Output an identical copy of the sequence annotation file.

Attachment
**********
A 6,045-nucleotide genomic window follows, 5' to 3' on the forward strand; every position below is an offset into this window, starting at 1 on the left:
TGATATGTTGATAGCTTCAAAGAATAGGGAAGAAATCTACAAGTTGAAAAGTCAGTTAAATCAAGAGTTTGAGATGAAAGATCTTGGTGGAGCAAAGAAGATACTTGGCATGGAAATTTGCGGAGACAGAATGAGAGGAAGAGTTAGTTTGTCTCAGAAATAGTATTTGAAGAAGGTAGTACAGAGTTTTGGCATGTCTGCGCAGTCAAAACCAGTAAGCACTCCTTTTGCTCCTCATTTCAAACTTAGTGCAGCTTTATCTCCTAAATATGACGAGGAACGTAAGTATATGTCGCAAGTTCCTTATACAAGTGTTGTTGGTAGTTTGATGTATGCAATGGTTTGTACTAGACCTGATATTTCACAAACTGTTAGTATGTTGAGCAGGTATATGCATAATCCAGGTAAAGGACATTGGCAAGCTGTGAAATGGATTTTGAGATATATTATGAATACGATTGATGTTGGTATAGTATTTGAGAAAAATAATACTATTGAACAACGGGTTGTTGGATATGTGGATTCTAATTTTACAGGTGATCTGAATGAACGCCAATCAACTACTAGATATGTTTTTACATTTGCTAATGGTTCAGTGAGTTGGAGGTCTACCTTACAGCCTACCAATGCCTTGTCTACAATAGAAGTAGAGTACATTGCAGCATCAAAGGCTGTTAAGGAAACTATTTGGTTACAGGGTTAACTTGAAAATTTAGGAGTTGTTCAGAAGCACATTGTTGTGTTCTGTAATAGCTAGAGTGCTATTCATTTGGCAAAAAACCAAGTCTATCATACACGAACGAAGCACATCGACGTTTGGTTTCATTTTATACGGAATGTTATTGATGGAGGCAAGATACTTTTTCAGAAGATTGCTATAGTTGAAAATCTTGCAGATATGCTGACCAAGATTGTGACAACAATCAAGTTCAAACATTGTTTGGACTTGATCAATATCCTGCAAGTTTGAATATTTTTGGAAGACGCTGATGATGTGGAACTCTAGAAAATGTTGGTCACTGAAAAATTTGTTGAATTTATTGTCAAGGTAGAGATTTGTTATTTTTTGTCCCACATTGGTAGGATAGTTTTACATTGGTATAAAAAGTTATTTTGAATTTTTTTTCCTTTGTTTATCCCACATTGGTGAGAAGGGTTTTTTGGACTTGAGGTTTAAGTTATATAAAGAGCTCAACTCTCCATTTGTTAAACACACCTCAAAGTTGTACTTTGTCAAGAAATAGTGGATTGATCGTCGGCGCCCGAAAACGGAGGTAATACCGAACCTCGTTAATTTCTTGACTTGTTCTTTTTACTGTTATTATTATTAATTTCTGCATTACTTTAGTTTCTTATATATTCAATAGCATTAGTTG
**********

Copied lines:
A 6,045-nucleotide genomic window follows, 5' to 3' on the forward strand; every position below is an offset into this window, starting at 1 on the left:
TGATATGTTGATAGCTTCAAAGAATAGGGAAGAAATCTACAAGTTGAAAAGTCAGTTAAATCAAGAGTTTGAGATGAAAGATCTTGGTGGAGCAAAGAAGATACTTGGCATGGAAATTTGCGGAGACAGAATGAGAGGAAGAGTTAGTTTGTCTCAGAAATAGTATTTGAAGAAGGTAGTACAGAGTTTTGGCATGTCTGCGCAGTCAAAACCAGTAAGCACTCCTTTTGCTCCTCATTTCAAACTTAGTGCAGCTTTATCTCCTAAATATGACGAGGAACGTAAGTATATGTCGCAAGTTCCTTATACAAGTGTTGTTGGTAGTTTGATGTATGCAATGGTTTGTACTAGACCTGATATTTCACAAACTGTTAGTATGTTGAGCAGGTATATGCATAATCCAGGTAAAGGACATTGGCAAGCTGTGAAATGGATTTTGAGATATATTATGAATACGATTGATGTTGGTATAGTATTTGAGAAAAATAATACTATTGAACAACGGGTTGTTGGATATGTGGATTCTAATTTTACAGGTGATCTGAATGAACGCCAATCAACTACTAGATATGTTTTTACATTTGCTAATGGTTCAGTGAGTTGGAGGTCTACCTTACAGCCTACCAATGCCTTGTCTACAATAGAAGTAGAGTACATTGCAGCATCAAAGGCTGTTAAGGAAACTATTTGGTTACAGGGTTAACTTGAAAATTTAGGAGTTGTTCAGAAGCACATTGTTGTGTTCTGTAATAGCTAGAGTGCTATTCATTTGGCAAAAAACCAAGTCTATCATACACGAACGAAGCACATCGACGTTTGGTTTCATTTTATACGGAATGTTATTGATGGAGGCAAGATACTTTTTCAGAAGATTGCTATAGTTGAAAATCTTGCAGATATGCTGACCAAGATTGTGACAACAATCAAGTTCAAACATTGTTTGGACTTGATCAATATCCTGCAAGTTTGAATATTTTTGGAAGACGCTGATGATGTGGAACTCTAGAAAATGTTGGTCACTGAAAAATTTGTTGAATTTATTGTCAAGGTAGAGATTTGTTATTTTTTGTCCCACATTGGTAGGATAGTTTTACATTGGTATAAAAAGTTATTTTGAATTTTTTTTCCTTTGTTTATCCCACATTGGTGAGAAGGGTTTTTTGGACTTGAGGTTTAAGTTATATAAAGAGCTCAACTCTCCATTTGTTAAACACACCTCAAAGTTGTACTTTGTCAAGAAATAGTGGATTGATCGTCGGCGCCCGAAAACGGAGGTAATACCGAACCTCGTTAATTTCTTGACTTGTTCTTTTTACTGTTATTATTATTAATTTCTGCATTACTTTAGTTTCTTATATATTCAATAGCATTAGTTG